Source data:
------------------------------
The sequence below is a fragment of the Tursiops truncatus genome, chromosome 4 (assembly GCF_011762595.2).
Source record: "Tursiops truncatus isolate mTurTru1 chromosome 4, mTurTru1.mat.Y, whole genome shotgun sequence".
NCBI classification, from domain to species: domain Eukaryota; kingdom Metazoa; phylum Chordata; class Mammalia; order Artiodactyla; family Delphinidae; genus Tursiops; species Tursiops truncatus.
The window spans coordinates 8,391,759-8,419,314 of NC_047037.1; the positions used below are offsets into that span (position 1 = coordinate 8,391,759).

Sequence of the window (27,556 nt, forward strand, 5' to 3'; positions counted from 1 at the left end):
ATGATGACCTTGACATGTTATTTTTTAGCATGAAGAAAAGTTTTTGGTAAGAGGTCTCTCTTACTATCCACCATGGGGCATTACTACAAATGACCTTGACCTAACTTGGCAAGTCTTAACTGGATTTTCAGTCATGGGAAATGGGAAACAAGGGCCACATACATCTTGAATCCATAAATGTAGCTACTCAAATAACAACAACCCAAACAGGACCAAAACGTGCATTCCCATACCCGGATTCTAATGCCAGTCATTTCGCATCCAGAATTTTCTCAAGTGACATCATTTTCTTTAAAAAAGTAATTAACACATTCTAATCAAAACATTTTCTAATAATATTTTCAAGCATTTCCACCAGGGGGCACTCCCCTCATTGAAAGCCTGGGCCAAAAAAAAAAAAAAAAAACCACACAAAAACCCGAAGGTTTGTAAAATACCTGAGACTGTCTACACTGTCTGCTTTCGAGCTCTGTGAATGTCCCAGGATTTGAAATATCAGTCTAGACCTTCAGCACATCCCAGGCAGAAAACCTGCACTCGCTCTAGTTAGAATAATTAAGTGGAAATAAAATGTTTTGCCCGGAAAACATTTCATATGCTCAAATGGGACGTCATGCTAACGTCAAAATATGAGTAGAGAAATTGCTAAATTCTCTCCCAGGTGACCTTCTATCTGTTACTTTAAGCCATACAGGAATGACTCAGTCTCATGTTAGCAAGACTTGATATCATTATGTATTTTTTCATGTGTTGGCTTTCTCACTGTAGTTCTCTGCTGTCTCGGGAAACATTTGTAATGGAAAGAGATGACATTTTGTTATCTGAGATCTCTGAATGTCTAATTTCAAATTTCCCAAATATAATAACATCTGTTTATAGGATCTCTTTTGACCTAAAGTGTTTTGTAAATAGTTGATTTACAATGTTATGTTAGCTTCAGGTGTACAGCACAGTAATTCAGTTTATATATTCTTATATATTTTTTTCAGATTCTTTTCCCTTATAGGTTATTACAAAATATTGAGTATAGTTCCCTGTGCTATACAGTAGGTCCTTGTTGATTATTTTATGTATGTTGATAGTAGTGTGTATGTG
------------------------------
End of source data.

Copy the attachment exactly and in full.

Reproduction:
The sequence below is a fragment of the Tursiops truncatus genome, chromosome 4 (assembly GCF_011762595.2).
Source record: "Tursiops truncatus isolate mTurTru1 chromosome 4, mTurTru1.mat.Y, whole genome shotgun sequence".
NCBI classification, from domain to species: domain Eukaryota; kingdom Metazoa; phylum Chordata; class Mammalia; order Artiodactyla; family Delphinidae; genus Tursiops; species Tursiops truncatus.
The window spans coordinates 8,391,759-8,419,314 of NC_047037.1; the positions used below are offsets into that span (position 1 = coordinate 8,391,759).

Sequence of the window (27,556 nt, forward strand, 5' to 3'; positions counted from 1 at the left end):
ATGATGACCTTGACATGTTATTTTTTAGCATGAAGAAAAGTTTTTGGTAAGAGGTCTCTCTTACTATCCACCATGGGGCATTACTACAAATGACCTTGACCTAACTTGGCAAGTCTTAACTGGATTTTCAGTCATGGGAAATGGGAAACAAGGGCCACATACATCTTGAATCCATAAATGTAGCTACTCAAATAACAACAACCCAAACAGGACCAAAACGTGCATTCCCATACCCGGATTCTAATGCCAGTCATTTCGCATCCAGAATTTTCTCAAGTGACATCATTTTCTTTAAAAAAGTAATTAACACATTCTAATCAAAACATTTTCTAATAATATTTTCAAGCATTTCCACCAGGGGGCACTCCCCTCATTGAAAGCCTGGGCCAAAAAAAAAAAAAAAAAACCACACAAAAACCCGAAGGTTTGTAAAATACCTGAGACTGTCTACACTGTCTGCTTTCGAGCTCTGTGAATGTCCCAGGATTTGAAATATCAGTCTAGACCTTCAGCACATCCCAGGCAGAAAACCTGCACTCGCTCTAGTTAGAATAATTAAGTGGAAATAAAATGTTTTGCCCGGAAAACATTTCATATGCTCAAATGGGACGTCATGCTAACGTCAAAATATGAGTAGAGAAATTGCTAAATTCTCTCCCAGGTGACCTTCTATCTGTTACTTTAAGCCATACAGGAATGACTCAGTCTCATGTTAGCAAGACTTGATATCATTATGTATTTTTTCATGTGTTGGCTTTCTCACTGTAGTTCTCTGCTGTCTCGGGAAACATTTGTAATGGAAAGAGATGACATTTTGTTATCTGAGATCTCTGAATGTCTAATTTCAAATTTCCCAAATATAATAACATCTGTTTATAGGATCTCTTTTGACCTAAAGTGTTTTGTAAATAGTTGATTTACAATGTTATGTTAGCTTCAGGTGTACAGCACAGTAATTCAGTTTATATATTCTTATATATTTTTTTCAGATTCTTTTCCCTTATAGGTTATTACAAAATATTGAGTATAGTTCCCTGTGCTATACAGTAGGTCCTTGTTGATTATTTTATGTATGTTGATAGTAGTGTGTATGTG